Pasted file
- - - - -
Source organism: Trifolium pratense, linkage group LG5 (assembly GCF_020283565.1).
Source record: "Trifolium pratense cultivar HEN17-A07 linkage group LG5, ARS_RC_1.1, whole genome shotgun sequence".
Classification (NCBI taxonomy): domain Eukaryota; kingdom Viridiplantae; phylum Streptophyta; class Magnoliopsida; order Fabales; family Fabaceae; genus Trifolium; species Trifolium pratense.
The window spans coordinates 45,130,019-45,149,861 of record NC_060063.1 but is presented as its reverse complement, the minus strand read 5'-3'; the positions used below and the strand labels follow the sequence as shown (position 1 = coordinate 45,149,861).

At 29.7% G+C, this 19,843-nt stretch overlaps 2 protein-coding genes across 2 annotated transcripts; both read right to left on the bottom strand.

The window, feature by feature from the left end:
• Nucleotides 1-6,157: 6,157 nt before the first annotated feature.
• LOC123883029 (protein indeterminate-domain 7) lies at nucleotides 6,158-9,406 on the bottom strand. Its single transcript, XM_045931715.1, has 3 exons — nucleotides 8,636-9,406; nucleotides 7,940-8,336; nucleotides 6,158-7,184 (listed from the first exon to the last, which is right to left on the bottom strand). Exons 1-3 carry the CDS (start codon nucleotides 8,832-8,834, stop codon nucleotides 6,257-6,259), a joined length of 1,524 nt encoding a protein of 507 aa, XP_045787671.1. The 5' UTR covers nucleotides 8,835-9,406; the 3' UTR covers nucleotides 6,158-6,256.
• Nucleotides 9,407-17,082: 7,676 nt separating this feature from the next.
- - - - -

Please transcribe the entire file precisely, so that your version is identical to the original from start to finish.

Source organism: Trifolium pratense, linkage group LG5 (assembly GCF_020283565.1).
Source record: "Trifolium pratense cultivar HEN17-A07 linkage group LG5, ARS_RC_1.1, whole genome shotgun sequence".
Classification (NCBI taxonomy): domain Eukaryota; kingdom Viridiplantae; phylum Streptophyta; class Magnoliopsida; order Fabales; family Fabaceae; genus Trifolium; species Trifolium pratense.
The window spans coordinates 45,130,019-45,149,861 of record NC_060063.1 but is presented as its reverse complement, the minus strand read 5'-3'; the positions used below and the strand labels follow the sequence as shown (position 1 = coordinate 45,149,861).

At 29.7% G+C, this 19,843-nt stretch overlaps 2 protein-coding genes across 2 annotated transcripts; both read right to left on the bottom strand.

The window, feature by feature from the left end:
• Nucleotides 1-6,157: 6,157 nt before the first annotated feature.
• LOC123883029 (protein indeterminate-domain 7) lies at nucleotides 6,158-9,406 on the bottom strand. Its single transcript, XM_045931715.1, has 3 exons — nucleotides 8,636-9,406; nucleotides 7,940-8,336; nucleotides 6,158-7,184 (listed from the first exon to the last, which is right to left on the bottom strand). Exons 1-3 carry the CDS (start codon nucleotides 8,832-8,834, stop codon nucleotides 6,257-6,259), a joined length of 1,524 nt encoding a protein of 507 aa, XP_045787671.1. The 5' UTR covers nucleotides 8,835-9,406; the 3' UTR covers nucleotides 6,158-6,256.
• Nucleotides 9,407-17,082: 7,676 nt separating this feature from the next.